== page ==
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Printing with Aberdeen Fabrics

#1 sballinger_ch3 4 years ago

Has anyone at HP Graphic Arts in Atlanta (Tim Mitchell?) printed on Aberdeen's fabrics with the Latex 850? If so, what side of the fabric are you using to get the best output. For instance the 5013 Bannerlux has a glossy side and a non glossy side.

#2 HP-TimothyM 4 years ago

Check with Aberdeen, but most of their materials are uncoated, so the side you print on is largely preference. Their website is a little minimalistic so you may need to call them. I usually print on the non-glossy side, Brian usually prints on the glossy side.

If there is a coating on the media, then you can either print on the coating (better color pop, less ink needed) or the uncoated side (more ink, less pop, but a little better fold and crease resistance).

No profiles on the HP Media Solutions Locator for this media that I can see, so you may have to build your own based on the 250% textile defaults, 14pass is good. What RIP are you running? Do you have an external spectrophotometer?



#3 sballinger_ch3 4 years ago

We are using Caldera GrandRIP v9.2 and I'm profiling with an X-Rite i1pro 2. I thought I remember seeing Aberdeen samples at PRINT13 that Brian had on the glossy side. So far the non glossy side is looking pretty good. I'll test both sides and see what works best.

Thanks Timothy

#4 HP-TimothyM 4 years ago

This is a renegade option I use sometimes, I use it all the time for fabrics and backlit where I cannot use the onboard Spectro, and have used it for light ink load paper, it's something you might try:

First, I create a media at 250% for uncoated Textiles and then build it at 14pass. After I have created the new media (from the Textile 250% setting default) I do not do the onboard calibration, but instead print the chart from Caldera, the ink restriction/Lin chart. All I want is to find the right numbers for the ink restrictions. I look at the Caldera chart and get those numbers, and, once I have them, I go back to the IPS and enter those into the IPS for that media, and then drop the light inks by ten points (you may find a better transition number for this, but I have not had time to really run a series of detailed charts. I would never, ordinarily, have light inks going to 100% in any other calibration I have ever built, and I suspect you might even go lower than 10 points with good results; it's hard to say because the transition are all behind a 'wall' and I cannot see the curves). You can do this selection of the solid inks from either Chroma or from the density readings, but let Caldera show you the ideal number, not relying on the on-board calibration defaults of 100% in all channels. What you will notice is for almost all textiles, 100% is way too much ink; my spectro always suggests a much lower percentage. This will also make your linearization chart much more rational as a result. This will also reduce your print costs.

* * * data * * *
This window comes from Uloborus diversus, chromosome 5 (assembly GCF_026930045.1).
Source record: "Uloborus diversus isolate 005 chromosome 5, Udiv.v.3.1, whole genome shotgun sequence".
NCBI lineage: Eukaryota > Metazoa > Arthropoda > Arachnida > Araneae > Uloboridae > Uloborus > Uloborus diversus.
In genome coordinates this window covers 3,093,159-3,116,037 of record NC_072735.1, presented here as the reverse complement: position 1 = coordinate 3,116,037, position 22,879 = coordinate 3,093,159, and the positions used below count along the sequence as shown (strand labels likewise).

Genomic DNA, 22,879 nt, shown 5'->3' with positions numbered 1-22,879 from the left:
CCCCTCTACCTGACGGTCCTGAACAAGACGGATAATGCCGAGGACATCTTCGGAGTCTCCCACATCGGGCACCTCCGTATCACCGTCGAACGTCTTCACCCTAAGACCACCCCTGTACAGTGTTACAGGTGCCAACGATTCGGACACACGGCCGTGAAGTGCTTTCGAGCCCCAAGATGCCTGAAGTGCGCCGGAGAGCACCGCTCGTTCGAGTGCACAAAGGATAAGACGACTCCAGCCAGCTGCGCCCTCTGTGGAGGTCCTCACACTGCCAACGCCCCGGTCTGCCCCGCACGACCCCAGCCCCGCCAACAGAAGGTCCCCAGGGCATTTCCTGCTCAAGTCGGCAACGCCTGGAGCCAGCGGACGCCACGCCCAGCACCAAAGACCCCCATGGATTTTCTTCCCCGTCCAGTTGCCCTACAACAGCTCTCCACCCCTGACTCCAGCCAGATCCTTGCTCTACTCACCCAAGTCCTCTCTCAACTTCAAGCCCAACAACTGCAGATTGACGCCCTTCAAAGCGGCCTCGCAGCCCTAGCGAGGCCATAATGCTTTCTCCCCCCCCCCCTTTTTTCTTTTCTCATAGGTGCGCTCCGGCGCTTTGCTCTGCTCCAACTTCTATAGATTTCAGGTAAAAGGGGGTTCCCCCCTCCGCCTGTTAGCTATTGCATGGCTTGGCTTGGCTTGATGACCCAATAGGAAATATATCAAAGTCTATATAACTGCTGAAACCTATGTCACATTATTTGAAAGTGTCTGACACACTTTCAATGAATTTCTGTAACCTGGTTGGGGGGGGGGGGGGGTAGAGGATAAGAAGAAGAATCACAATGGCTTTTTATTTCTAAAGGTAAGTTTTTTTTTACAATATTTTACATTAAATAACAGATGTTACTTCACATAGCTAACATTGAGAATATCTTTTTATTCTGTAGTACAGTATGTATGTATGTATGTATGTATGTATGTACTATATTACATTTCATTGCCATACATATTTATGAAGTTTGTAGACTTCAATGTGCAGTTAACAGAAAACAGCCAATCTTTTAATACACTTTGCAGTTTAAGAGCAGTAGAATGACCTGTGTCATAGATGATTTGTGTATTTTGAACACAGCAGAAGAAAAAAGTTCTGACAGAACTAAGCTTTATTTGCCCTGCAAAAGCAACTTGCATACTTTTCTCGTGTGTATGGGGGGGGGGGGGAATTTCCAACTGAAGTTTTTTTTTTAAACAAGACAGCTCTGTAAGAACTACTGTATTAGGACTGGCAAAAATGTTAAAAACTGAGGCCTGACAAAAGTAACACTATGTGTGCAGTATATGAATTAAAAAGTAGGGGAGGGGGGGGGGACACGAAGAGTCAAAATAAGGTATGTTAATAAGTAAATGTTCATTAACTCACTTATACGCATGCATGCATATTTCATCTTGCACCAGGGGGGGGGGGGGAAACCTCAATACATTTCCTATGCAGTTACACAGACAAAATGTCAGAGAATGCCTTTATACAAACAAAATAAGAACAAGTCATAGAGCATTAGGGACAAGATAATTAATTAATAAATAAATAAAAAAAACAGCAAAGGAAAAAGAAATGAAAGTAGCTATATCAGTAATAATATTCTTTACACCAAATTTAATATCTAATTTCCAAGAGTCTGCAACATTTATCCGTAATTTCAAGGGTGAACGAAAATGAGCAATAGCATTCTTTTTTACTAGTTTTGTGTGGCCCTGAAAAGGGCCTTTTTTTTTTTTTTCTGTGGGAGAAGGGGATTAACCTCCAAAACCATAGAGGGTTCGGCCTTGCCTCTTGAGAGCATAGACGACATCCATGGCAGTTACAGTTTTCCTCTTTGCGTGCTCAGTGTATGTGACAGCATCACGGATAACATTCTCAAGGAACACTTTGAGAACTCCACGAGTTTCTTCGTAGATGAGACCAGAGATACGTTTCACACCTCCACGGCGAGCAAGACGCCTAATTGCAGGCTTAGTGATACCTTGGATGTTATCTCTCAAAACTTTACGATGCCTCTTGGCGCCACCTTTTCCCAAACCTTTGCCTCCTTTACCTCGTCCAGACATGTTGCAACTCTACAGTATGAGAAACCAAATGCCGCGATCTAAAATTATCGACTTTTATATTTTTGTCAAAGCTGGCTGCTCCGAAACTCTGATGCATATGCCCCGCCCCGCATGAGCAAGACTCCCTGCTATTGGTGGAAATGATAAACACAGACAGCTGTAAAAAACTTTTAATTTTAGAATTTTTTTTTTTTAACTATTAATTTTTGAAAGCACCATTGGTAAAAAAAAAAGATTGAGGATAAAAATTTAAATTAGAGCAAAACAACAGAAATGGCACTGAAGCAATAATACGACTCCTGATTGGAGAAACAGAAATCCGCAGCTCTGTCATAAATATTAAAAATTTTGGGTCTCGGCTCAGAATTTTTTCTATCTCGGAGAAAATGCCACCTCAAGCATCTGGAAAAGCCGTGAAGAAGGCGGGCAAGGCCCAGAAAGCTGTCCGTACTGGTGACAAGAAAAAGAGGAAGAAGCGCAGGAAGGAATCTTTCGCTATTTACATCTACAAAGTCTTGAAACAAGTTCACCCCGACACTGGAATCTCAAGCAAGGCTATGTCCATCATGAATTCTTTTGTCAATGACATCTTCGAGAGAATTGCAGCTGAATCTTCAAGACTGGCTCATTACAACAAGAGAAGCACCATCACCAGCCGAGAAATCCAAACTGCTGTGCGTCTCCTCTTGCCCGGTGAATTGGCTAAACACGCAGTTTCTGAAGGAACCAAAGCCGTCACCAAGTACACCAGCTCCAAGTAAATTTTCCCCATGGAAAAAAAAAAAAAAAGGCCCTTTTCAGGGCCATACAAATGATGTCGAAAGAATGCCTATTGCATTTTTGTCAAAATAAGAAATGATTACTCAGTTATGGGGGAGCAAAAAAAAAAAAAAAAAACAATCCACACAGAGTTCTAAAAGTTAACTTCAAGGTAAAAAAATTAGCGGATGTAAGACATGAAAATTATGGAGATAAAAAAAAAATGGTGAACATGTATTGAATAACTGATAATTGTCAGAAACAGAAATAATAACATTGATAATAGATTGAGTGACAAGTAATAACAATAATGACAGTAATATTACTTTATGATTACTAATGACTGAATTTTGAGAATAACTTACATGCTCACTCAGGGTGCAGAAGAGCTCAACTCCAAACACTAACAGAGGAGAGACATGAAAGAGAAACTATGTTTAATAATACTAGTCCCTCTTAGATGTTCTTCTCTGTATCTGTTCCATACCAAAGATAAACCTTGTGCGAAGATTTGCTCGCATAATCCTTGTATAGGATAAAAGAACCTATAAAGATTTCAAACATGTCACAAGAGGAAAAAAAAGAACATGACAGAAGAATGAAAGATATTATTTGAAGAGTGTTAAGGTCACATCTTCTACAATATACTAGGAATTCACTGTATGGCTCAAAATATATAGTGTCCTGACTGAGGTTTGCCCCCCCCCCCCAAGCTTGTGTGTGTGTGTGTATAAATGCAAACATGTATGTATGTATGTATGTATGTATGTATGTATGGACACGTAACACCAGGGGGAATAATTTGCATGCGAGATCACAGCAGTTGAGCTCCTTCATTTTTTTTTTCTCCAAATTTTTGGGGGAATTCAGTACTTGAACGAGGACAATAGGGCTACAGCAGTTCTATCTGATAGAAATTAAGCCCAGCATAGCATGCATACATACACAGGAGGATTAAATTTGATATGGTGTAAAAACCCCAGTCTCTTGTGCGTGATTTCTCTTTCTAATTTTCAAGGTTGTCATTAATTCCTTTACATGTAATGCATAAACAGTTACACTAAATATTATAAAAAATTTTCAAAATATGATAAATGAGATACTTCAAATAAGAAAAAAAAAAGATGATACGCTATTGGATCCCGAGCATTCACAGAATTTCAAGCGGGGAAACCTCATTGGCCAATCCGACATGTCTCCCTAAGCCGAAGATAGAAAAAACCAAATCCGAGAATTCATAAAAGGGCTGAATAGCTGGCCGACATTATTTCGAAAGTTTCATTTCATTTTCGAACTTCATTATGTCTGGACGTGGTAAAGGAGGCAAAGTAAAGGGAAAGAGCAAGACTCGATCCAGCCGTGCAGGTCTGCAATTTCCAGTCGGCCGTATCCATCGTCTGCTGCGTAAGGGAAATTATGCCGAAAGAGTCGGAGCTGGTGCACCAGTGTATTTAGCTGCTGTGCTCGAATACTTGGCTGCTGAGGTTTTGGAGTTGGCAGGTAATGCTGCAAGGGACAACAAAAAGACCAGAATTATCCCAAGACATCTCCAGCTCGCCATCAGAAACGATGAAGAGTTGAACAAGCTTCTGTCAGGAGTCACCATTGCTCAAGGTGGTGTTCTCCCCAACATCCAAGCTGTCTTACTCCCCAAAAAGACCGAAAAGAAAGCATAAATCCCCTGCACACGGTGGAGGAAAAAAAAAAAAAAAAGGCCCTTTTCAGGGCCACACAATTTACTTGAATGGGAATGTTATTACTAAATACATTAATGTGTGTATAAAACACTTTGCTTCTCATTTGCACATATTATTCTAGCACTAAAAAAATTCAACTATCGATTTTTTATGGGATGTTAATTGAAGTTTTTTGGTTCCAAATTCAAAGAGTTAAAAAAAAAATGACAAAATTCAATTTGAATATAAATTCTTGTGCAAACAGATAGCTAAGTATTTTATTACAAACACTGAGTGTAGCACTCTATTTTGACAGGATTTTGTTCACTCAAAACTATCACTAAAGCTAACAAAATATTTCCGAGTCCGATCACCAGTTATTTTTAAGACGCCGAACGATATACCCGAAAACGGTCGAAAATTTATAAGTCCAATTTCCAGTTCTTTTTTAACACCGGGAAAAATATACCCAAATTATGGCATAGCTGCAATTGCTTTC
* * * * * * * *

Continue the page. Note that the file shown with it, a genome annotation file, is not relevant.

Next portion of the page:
Once those numbers are confirmed, go to the IPS and enter them and save. Open again to make sure they are secure in the IPS.

Next, cancel the whole process in Caldera and delete the preset entirely, the one you made was only to get your starting numbers in the IPS. Now start again from scratch, but reconnect to the media name with those new numbers in the IPS, these will now be different from any default numbers. Then do the whole process from end to end. This will help get the right ink restrictions just right for that fabric and then let Caldera build a Linearization from that. Run the Global just to be sure (I usually bring the ink down some more here), then build your ICC. That's it. This workflow works very well for me, following this script, in Caldera, for uncoated, soft textiles. For coated textiles I do the same but use the 150% baseline instead of 250%.

What I'm doing, in effect, is trying to take as much away from the machine as possible and letting the RIP drive. Even if you tried to calibrate with the ink collector on (which I use for almost all textiles, even most airtight textiles), the machine will advise against it.

I usually find 14pass BIDi is perfect, rarely do I use 18p and 10p may work or it may have a little banding.

The slower to run (more passes) the wider the sweet spot to adjust the drying and the curing temps. The idea is to get the tension, the curing, and the vacuum just right. Too much heat can cause the media to shrink excessively and may interfere with registration. I usually turn the fans down some, too, so I do not have fan-related vertical banding.

Hope that helps,

Timothy Mitchell

HP Latex Dept

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